What modern luxury has become so integral to our daily lives that it barely deserves the title?
You can rest assured that any time you turn a knob or faucet in Farmington, you will be met with clean, running water available for drinking, cooking, bathing and other essential tasks.
Leave Farmington, and the assurance gets a little blurry.
Running water is not on the radar for much of the Navajo Nation. Many residents are forced to haul water from far-off wells to meet their daily needs, and the water quality can be dubious at best.
The Navajo people deserve clean running water like the rest of us.
The federal government thinks so, and as part of the Animas-La Plata project, the Nation took one step closer Thursday to crossing running water off of its to-do list at the groundbreaking of the Navajo Nation Municipal Pipeline.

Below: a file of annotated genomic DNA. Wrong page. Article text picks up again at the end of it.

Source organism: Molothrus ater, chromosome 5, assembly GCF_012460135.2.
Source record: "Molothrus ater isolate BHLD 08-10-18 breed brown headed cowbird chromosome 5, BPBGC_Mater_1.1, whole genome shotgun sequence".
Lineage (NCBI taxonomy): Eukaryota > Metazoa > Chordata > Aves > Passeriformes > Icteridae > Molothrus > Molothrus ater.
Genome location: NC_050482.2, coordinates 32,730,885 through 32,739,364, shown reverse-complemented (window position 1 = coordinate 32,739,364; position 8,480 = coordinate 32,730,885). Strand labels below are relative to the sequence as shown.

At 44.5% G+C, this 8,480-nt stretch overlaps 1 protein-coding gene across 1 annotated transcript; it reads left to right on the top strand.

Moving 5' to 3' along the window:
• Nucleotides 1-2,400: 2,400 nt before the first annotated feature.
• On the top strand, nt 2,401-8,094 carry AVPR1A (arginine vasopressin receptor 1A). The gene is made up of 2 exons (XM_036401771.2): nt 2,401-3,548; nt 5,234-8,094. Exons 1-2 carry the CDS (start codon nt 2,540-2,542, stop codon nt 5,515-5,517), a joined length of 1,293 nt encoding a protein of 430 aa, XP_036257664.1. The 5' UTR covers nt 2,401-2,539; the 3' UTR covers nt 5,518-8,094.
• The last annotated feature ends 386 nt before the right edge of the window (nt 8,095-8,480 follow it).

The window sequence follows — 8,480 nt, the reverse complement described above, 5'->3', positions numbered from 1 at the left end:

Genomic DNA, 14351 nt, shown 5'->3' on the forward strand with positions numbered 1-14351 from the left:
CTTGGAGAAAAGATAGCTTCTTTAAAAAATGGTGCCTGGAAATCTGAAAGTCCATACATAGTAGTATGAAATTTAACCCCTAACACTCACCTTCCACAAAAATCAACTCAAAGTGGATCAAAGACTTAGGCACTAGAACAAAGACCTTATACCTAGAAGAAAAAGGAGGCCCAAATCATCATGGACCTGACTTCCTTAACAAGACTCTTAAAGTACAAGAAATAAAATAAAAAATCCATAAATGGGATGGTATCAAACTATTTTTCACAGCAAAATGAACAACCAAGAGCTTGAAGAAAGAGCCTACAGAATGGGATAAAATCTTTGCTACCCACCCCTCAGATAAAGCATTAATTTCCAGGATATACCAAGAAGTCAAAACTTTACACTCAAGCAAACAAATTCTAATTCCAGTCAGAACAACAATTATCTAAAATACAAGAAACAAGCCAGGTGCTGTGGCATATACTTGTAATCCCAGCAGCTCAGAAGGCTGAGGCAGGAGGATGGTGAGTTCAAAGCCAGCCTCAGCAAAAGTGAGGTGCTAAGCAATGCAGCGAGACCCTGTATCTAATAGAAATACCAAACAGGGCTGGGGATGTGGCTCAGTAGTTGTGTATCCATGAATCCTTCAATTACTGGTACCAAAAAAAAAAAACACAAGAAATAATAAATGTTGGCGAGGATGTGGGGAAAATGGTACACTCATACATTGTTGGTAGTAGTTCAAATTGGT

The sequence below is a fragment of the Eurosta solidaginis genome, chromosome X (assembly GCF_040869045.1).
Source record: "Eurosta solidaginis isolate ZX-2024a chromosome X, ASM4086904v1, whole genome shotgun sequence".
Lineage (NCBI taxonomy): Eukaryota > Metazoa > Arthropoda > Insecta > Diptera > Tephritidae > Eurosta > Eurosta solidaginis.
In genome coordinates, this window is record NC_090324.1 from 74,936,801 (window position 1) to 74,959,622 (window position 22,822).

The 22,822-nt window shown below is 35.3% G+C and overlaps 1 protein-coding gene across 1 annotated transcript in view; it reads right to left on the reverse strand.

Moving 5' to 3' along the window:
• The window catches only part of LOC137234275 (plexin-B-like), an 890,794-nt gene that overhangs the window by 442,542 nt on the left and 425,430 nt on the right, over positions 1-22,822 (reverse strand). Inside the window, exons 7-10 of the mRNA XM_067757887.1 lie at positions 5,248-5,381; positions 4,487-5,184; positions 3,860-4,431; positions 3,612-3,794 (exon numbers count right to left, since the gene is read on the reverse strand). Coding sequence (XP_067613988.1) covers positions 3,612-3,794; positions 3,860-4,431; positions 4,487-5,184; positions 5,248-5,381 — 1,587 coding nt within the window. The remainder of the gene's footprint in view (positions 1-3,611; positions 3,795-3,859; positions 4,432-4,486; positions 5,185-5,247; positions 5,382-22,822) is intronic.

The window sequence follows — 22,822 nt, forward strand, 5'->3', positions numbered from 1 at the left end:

Stretching for 29 miles and costing
$60 million dollars, the pipeline will quadruple the amount of water available to Navajo chapters. Not only will this benefit residents and keep them from making daily treks to wells, but the promise of water also will open up more land to future housing projects and economic development, something the Nation sorely needs.
Navajo President Joe Shirley Jr. described the pipeline as something that could bring border towns and the Nation closer together.
He's right in more ways than one.
The pipeline has become a mutual investment among major powers in the Four Corners. The Navajo Nation, the city of Farmington, Sam Juan County, the state and the federal government all are involved in making this pipeline a reality.
The pipeline is far from being a reality. Thursday only was the groundbreaking for a four-year construction that won't be complete until 2012. Problems could arise along the way, and we call upon the pipeline's supporters to continue their support until the project is completely finished.
After all, people always will need water. In today's world, they should not have to go without it.